Conclusion: I'll start as I shall no doubt finish this little piece of editorial, the lens is worth the price of the DSC-R1 alone. That fact is not to be underestimated, it's a great lens which provides you with a very useful 24 - 120 mm zoom range (which will be sufficient for the majority of users). Doing the math it's pretty clear that you have to spend a fairly considerable sum on lenses for a D-SLR to get close to this range and the quality of the DSC-R1's lens.
Pros: Superb 24 - 120 mm F2.8 - F4.8 lens is worth the $999 alone, Good resolution, a slight advantage over the EOS 350D (not as much as we would like), Vivid, 'pleasing' color response, although may not be to everyone's taste, Low noise levels up to ISO 400, usable but NR affected ISO 800, noisy ISO 1600, Simple, easy to learn control system (hold button & turn dial, options displayed on screen), Unique APS-C size sensor in a fixed lens digital camera, Magnified manual foc...
Cons: In-camera image processor not making most of captured data (demosaicing, sharpening), Odd LCD location either difficult to get used to or a serious limitation (user dependent), Electronic Viewfinder is no substitute for an optical TTL viewfinder, Ridiculous maximum 3 frame buffer for continuous JPEG and no continuous RAW, Excessively large RAW files (20 MB, 9 sec write to CF), Below average write speeds to Compact Flash, Limited range of image parameter adjustments, L...
Conclusion: Sony Cybershot DSC R1 - Extraordinary digital camera Let it be clear that the Sony Cybershot DSC-R1 is an extraordinary camera indeed. This doesn't just limit itself to the design, but also covers the optics. The fact that the Sony R1 is equipped with a Carl Zeiss Vario-Sonnar T* lens greatly attributes to the test results. The Cybershot R1 really is a digital camera that awakens one's enthusiasm.
Excerpt: The most remarkable thing about the Sony Cyber-shot DSC-R1 is not what it does, but how it does it. Yes, this is the first consumer-level, non-SLR digital camera to offer 10 megapixels of resolution and an equivalent-speed range of up to ISO 3200. And both of these numbers are significant upgrades from the eight megapixels (or less) and ISO 800/1600 (or lower) of competing EVF models.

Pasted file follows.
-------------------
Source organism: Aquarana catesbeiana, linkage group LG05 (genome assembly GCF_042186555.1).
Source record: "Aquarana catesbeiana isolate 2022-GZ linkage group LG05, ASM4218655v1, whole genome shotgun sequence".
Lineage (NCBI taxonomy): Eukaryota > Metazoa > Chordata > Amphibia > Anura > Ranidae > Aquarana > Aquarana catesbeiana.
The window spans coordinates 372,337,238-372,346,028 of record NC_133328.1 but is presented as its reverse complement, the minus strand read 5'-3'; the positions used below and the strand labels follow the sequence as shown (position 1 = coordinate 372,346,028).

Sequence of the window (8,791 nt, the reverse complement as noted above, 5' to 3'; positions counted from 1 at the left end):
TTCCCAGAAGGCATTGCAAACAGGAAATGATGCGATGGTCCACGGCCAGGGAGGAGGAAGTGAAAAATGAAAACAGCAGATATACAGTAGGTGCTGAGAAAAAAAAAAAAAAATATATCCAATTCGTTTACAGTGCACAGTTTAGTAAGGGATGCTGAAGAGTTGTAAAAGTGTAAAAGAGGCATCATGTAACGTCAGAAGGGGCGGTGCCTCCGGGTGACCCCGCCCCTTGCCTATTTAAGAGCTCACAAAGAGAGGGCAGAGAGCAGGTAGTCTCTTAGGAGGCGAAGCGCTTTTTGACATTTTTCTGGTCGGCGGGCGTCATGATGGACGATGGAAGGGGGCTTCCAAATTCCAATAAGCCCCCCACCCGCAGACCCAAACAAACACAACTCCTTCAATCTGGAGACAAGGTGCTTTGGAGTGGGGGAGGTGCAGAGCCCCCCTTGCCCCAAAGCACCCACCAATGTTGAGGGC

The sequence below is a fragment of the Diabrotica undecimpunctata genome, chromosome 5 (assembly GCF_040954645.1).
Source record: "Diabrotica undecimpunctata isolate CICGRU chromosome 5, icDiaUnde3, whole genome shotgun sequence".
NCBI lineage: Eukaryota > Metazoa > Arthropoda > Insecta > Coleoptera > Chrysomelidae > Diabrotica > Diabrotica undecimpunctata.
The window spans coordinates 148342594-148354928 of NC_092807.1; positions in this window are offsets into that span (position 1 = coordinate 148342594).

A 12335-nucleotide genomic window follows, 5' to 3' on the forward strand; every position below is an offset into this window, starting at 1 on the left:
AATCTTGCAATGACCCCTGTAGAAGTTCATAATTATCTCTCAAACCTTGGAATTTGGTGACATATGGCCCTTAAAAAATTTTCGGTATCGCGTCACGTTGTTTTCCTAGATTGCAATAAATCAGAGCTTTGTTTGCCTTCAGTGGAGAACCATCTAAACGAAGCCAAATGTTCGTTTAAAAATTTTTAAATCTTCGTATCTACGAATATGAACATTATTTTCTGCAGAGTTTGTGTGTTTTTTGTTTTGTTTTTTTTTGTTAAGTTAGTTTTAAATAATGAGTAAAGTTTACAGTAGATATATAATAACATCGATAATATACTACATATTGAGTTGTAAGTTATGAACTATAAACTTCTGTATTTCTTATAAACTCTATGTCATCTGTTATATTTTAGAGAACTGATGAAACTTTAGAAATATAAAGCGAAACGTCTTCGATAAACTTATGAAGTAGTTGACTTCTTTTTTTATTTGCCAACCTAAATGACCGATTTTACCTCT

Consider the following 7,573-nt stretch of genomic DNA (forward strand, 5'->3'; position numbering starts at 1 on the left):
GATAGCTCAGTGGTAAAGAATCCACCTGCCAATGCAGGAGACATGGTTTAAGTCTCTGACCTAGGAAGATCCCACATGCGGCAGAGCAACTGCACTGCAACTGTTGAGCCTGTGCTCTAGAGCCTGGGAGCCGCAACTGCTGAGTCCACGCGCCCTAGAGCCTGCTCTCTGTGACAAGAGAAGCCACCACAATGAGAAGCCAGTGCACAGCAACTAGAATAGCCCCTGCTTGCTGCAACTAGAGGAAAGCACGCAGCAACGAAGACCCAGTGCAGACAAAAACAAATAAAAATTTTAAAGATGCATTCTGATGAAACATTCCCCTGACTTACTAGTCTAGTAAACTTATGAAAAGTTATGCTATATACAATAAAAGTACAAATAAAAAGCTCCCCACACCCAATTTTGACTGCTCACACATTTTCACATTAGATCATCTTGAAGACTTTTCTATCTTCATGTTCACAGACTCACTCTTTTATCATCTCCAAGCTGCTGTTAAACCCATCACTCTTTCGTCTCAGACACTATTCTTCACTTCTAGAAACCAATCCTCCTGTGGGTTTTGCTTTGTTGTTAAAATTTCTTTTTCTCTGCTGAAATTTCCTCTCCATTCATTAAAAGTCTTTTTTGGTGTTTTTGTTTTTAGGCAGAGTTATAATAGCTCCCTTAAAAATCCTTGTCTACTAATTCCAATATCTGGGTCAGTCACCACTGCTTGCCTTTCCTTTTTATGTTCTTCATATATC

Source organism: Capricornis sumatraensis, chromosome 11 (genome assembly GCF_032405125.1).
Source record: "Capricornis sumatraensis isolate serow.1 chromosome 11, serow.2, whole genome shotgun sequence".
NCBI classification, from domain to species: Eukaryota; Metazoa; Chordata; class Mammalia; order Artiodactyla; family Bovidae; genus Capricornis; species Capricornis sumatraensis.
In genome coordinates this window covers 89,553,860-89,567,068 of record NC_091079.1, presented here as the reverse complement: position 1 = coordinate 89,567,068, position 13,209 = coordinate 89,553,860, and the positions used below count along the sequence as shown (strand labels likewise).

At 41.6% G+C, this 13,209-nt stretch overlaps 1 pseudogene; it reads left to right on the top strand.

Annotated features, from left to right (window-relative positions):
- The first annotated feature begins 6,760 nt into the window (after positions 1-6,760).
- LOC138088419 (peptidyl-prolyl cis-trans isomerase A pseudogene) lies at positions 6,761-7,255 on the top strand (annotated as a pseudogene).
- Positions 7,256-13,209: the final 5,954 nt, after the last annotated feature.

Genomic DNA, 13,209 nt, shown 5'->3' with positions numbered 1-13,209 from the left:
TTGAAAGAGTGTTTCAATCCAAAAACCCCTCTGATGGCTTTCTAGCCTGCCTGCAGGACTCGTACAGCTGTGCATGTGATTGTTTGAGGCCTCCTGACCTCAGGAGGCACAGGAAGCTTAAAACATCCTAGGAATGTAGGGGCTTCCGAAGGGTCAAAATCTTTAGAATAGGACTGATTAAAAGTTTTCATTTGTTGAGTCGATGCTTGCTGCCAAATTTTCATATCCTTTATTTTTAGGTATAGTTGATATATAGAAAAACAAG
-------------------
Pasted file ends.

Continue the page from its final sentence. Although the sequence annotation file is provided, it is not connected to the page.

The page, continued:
Excerpt: This was one of the most anticipated digital cameras of 2005 and it arrived in November for under $999. The just-introduced 12.8MP Canon EOS 5D ($3,299) was the other object de lust since it’s the world’s “smallest and lightest” full frame D-SLR. With full frame cameras there’s no “digital factor” so all lenses including fish-eyes are their true focal lengths. Before the 5D you’d have to spend seven grand to get this convenience.
Summary: In use the R1 certainly feels like it's delivering the goods, starting quickly
and feeling responsive under general conditions. The build quality and ergonomics
are of a very high standard and the camera feels comfortable to hold.
Then there's all the benefits of a live view system: composition using a flip-out
screen and real-time feedback including histograms and an optional grid to aid
Pros: Excellent quality lens with useful range, Large sensor for all-in-one body, High resolution beats 6 and 8 Mpixel D-SLRs, Flexible 2in display
Cons: Noise not as low as we hoped above 400 ISO, Harder to manually focus than D-SLRs, Tiny three frame buffer, No movie mode
Excerpt: The Sony Cyber-shot DSC-R1 ($999) is arguably one of the biggest revolutions in consumer digital photography in recent years. While most companies continue to pile more and more pixels into small sensors (Sony has been guilty of this too), the DSC-R1 uses a new CMOS sensor that is dramatically larger than what most cameras offer. How much larger?
Pros: Stunning image quality; high ISO performance rivals D-SLRs, High quality 24 - 120 mm lens, Very good performance (though see issues below), Large, rotating LCD (though see issues below), Full manual controls; shutter speeds as slow as 8 minutes, Manual zoom and focus rings, RAW image format supported; good RAW software included, Low redeye levels, Dual memory card slots, Support for conversion lenses, external flash, and wired remote, Very good battery life, USB 2.0 H...
Cons: Pricey (though getting an equivalent lens on the SLR side will cost thousands), Unusual design: top-mounted LCD is awkward, button layout is cluttered, command dial needs a lock, Disappointing burst mode (only three shots in a row, RAW not usable), Buffer fills quickly when shooting in RAW mode, Hologram AF system from F828 is missed, No movie mode, Weak software bundle, aside from RAW software, An optical viewfinder would've been really nice
Sony’s Cyber-shot DSC-R1; 10-Megapixel Digicam First With APS-C Sensor—Is This A Trend?
1 May 2001
Excerpt: The first digicam with built-in lens to employ an APS-C size sensor, the 10-megapixel Cyber-shot DSC-R1 received a great deal of attention when it was first announced. News sites around the world emphasized Sony's claims of substantially wider dynamic range and much higher sensitivity vs. cameras like the Cyber-shot DSC-F828 with its up until now standard digicam sensor size. Those predictions were based on the oversized 21.5x14.4mm CMOS sensor and larger photosites.